Sramana Mitra: What did you burn the $200,000 on?
Guy Mucklow: Partly salaries and technology. Though we were building a lot of stuff ourselves, we needed infrastructure to support the service we were building. If you look back on those times, you think, “Why on earth did I do that?” We spent $50,000 on just building a business plan and using a third-party consultancy to build that business case and put a great presentation to enable us to go out.
Sramana Mitra: You learn. You don’t know what the priorities are. I’ve been through that. I know exactly what you are talking about.
Guy Mucklow: It’s about priorities. We just didn’t realize what the key priorities were for us. In hindsight, spending a quarter of your capital on a strategy plan was absolutely nuts. It’s one of those things. It seemed right at that time. Everyone was doing it. I don’t even remember the name of the company. It seemed to be the right thing to do at that time.
It was a difficult period for us because I recognized fairly quickly that we were barking up the wrong tree. We had too narrow a proposition in a market that was dominated by three or four major players. Even if we had secured the largest player in that market, the odds are that the others wouldn’t necessarily have followed. The timing was just appalling.
As a sector, it was not terribly technically savvy. Even today, I would say that what we were looking to develop around that time was still probably too early for them. They are not there even now. They’ve moved on significantly but it was a proposition that was far too early.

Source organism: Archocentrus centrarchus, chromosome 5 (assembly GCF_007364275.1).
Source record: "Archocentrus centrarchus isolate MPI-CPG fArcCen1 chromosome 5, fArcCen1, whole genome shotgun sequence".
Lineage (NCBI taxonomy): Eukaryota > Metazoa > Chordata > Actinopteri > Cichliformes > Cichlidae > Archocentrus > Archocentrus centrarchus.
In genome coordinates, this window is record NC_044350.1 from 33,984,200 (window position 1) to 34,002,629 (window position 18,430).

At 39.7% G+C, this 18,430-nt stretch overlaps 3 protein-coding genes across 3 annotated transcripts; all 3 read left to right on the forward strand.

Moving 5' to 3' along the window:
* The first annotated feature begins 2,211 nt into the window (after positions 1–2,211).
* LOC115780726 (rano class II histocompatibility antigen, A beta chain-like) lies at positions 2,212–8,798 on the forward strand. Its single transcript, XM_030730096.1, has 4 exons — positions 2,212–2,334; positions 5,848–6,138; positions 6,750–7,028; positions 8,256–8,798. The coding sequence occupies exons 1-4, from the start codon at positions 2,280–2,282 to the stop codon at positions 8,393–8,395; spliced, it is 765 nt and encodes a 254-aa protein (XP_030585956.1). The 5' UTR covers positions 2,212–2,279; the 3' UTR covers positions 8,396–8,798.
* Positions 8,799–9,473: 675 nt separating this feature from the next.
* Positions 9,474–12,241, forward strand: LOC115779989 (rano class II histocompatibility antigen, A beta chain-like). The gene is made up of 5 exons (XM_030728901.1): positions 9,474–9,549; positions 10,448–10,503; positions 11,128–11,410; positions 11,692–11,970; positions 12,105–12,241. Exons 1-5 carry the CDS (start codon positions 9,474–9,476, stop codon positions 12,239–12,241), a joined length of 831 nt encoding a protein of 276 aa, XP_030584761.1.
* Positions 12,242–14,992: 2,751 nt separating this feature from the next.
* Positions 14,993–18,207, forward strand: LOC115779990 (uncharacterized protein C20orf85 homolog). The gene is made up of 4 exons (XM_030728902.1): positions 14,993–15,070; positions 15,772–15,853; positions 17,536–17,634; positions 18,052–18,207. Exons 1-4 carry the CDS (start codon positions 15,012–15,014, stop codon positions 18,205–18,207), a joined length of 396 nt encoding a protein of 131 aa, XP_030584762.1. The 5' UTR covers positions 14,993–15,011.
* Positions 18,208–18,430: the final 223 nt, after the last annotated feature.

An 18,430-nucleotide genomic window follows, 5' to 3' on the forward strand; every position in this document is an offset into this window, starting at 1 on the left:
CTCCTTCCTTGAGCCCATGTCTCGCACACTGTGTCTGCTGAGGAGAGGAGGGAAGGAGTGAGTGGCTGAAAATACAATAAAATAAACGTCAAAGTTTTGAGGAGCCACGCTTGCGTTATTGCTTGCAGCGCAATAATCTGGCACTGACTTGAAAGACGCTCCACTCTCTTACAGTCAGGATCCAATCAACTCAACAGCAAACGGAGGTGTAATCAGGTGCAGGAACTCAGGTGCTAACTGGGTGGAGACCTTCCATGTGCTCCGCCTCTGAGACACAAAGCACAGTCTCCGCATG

Sramana Mitra: Timing is very important in choosing what you’re going to do.
Guy Mucklow: Timing is absolutely critical. I’ve got some interesting experiences around that. No one other than ourselves lost money in that venture. It was a difficult conversation between myself and one of the other co-founders. There were three of us. Another interesting learning in getting any business off the ground is you need not only the team in the business to be on the same page, you also need huge amounts of support from behind the scenes. His wife, unlike my wife who rolled with it, wasn’t prepared to do that.
She wanted to see him have a safe secure job with a proper salary. She was putting a lot of pressure on him to do that. He said, “I need to pay myself a salary out of our own capital.” It was at that point in which I said, “This is nuts. You’re paying tax twice on something. There’s no point in your putting in money in the first place.” We had that difficult conversation. We amicably agreed to separate.
Sramana Mitra: What year was this when you wrapped up the business?
Guy Mucklow: 2001. We set up the business in June 2000. I had the conversation with one of my co-founders at Christmas and then we wrapped the business up in February 2001. It lasted eight months. It was a major learning. I never saw it as the end of the road. By then, I had worked closely enough and long enough with one of the other co-founders, Jamie, who is still with me today and is our CEO, to recognize that as a CTO of a new business, we had huge potential to do something incredibly meaningful. What we wanted was a smaller team with much greater focus. We hadn’t decided at that point when we separated where that focus was going to be.